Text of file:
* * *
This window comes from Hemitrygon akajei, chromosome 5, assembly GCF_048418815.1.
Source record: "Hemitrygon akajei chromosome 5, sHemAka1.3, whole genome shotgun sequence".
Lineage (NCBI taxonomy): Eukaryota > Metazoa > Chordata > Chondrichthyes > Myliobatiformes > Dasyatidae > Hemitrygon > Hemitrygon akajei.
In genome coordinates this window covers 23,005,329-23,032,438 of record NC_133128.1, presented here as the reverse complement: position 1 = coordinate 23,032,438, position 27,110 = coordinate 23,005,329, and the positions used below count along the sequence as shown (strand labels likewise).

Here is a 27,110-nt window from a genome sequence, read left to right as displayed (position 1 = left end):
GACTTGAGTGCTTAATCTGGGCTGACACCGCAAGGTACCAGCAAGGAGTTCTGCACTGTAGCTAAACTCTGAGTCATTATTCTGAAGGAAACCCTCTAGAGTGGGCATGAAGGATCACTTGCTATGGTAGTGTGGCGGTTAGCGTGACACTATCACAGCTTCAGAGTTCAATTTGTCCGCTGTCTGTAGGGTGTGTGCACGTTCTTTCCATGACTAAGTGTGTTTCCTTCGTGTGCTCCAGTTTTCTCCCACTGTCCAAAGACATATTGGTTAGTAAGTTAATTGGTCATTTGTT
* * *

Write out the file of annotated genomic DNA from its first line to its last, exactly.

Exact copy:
This window comes from Hemitrygon akajei, chromosome 5, assembly GCF_048418815.1.
Source record: "Hemitrygon akajei chromosome 5, sHemAka1.3, whole genome shotgun sequence".
Lineage (NCBI taxonomy): Eukaryota > Metazoa > Chordata > Chondrichthyes > Myliobatiformes > Dasyatidae > Hemitrygon > Hemitrygon akajei.
In genome coordinates this window covers 23,005,329-23,032,438 of record NC_133128.1, presented here as the reverse complement: position 1 = coordinate 23,032,438, position 27,110 = coordinate 23,005,329, and the positions used below count along the sequence as shown (strand labels likewise).

Here is a 27,110-nt window from a genome sequence, read left to right as displayed (position 1 = left end):
GACTTGAGTGCTTAATCTGGGCTGACACCGCAAGGTACCAGCAAGGAGTTCTGCACTGTAGCTAAACTCTGAGTCATTATTCTGAAGGAAACCCTCTAGAGTGGGCATGAAGGATCACTTGCTATGGTAGTGTGGCGGTTAGCGTGACACTATCACAGCTTCAGAGTTCAATTTGTCCGCTGTCTGTAGGGTGTGTGCACGTTCTTTCCATGACTAAGTGTGTTTCCTTCGTGTGCTCCAGTTTTCTCCCACTGTCCAAAGACATATTGGTTAGTAAGTTAATTGGTCATTTGTT